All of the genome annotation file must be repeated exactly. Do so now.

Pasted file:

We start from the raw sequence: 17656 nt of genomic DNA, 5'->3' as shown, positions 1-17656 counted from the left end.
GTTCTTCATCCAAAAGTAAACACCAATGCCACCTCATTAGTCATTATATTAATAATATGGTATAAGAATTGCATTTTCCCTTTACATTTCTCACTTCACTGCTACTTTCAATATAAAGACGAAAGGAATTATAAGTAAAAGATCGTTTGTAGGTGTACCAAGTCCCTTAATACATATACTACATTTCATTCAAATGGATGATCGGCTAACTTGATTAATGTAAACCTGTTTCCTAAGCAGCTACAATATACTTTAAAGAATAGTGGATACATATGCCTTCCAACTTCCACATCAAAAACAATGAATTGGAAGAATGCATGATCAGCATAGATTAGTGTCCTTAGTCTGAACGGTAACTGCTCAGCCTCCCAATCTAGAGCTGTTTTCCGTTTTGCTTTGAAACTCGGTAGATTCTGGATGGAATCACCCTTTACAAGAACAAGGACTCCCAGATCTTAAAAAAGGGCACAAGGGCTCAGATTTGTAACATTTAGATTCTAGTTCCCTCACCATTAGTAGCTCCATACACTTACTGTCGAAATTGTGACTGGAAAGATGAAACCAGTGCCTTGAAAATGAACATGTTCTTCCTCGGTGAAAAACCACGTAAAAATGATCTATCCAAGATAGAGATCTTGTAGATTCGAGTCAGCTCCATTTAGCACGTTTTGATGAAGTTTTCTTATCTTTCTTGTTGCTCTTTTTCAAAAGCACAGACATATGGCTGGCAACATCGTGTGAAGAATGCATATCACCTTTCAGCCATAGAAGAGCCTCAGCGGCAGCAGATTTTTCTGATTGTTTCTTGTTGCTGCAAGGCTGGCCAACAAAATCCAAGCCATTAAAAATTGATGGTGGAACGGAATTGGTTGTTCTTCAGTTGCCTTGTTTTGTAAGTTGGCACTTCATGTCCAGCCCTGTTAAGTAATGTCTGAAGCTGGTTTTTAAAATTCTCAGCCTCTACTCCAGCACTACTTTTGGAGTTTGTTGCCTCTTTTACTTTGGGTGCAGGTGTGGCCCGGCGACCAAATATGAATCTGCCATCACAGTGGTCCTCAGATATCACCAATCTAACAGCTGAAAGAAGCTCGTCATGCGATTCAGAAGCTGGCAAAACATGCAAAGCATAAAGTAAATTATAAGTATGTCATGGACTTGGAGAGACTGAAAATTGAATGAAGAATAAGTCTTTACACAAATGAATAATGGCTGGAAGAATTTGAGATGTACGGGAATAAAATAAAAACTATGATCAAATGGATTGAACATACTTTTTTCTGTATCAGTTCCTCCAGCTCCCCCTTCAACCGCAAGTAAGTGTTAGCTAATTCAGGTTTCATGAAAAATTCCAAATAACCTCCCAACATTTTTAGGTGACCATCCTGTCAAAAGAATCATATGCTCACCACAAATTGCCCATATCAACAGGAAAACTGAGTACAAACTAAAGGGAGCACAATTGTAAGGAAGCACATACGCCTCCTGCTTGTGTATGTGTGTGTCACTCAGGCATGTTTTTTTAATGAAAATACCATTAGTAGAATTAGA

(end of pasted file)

We start from the raw sequence: 17656 nt of genomic DNA, 5'->3' as shown, positions 1-17656 counted from the left end.
GTTCTTCATCCAAAAGTAAACACCAATGCCACCTCATTAGTCATTATATTAATAATATGGTATAAGAATTGCATTTTCCCTTTACATTTCTCACTTCACTGCTACTTTCAATATAAAGACGAAAGGAATTATAAGTAAAAGATCGTTTGTAGGTGTACCAAGTCCCTTAATACATATACTACATTTCATTCAAATGGATGATCGGCTAACTTGATTAATGTAAACCTGTTTCCTAAGCAGCTACAATATACTTTAAAGAATAGTGGATACATATGCCTTCCAACTTCCACATCAAAAACAATGAATTGGAAGAATGCATGATCAGCATAGATTAGTGTCCTTAGTCTGAACGGTAACTGCTCAGCCTCCCAATCTAGAGCTGTTTTCCGTTTTGCTTTGAAACTCGGTAGATTCTGGATGGAATCACCCTTTACAAGAACAAGGACTCCCAGATCTTAAAAAAGGGCACAAGGGCTCAGATTTGTAACATTTAGATTCTAGTTCCCTCACCATTAGTAGCTCCATACACTTACTGTCGAAATTGTGACTGGAAAGATGAAACCAGTGCCTTGAAAATGAACATGTTCTTCCTCGGTGAAAAACCACGTAAAAATGATCTATCCAAGATAGAGATCTTGTAGATTCGAGTCAGCTCCATTTAGCACGTTTTGATGAAGTTTTCTTATCTTTCTTGTTGCTCTTTTTCAAAAGCACAGACATATGGCTGGCAACATCGTGTGAAGAATGCATATCACCTTTCAGCCATAGAAGAGCCTCAGCGGCAGCAGATTTTTCTGATTGTTTCTTGTTGCTGCAAGGCTGGCCAACAAAATCCAAGCCATTAAAAATTGATGGTGGAACGGAATTGGTTGTTCTTCAGTTGCCTTGTTTTGTAAGTTGGCACTTCATGTCCAGCCCTGTTAAGTAATGTCTGAAGCTGGTTTTTAAAATTCTCAGCCTCTACTCCAGCACTACTTTTGGAGTTTGTTGCCTCTTTTACTTTGGGTGCAGGTGTGGCCCGGCGACCAAATATGAATCTGCCATCACAGTGGTCCTCAGATATCACCAATCTAACAGCTGAAAGAAGCTCGTCATGCGATTCAGAAGCTGGCAAAACATGCAAAGCATAAAGTAAATTATAAGTATGTCATGGACTTGGAGAGACTGAAAATTGAATGAAGAATAAGTCTTTACACAAATGAATAATGGCTGGAAGAATTTGAGATGTACGGGAATAAAATAAAAACTATGATCAAATGGATTGAACATACTTTTTTCTGTATCAGTTCCTCCAGCTCCCCCTTCAACCGCAAGTAAGTGTTAGCTAATTCAGGTTTCATGAAAAATTCCAAATAACCTCCCAACATTTTTAGGTGACCATCCTGTCAAAAGAATCATATGCTCACCACAAATTGCCCATATCAACAGGAAAACTGAGTACAAACTAAAGGGAGCACAATTGTAAGGAAGCACATACGCCTCCTGCTTGTGTATGTGTGTGTCACTCAGGCATGTTTTTTTAATGAAAATACCATTAGTAGAATTAGA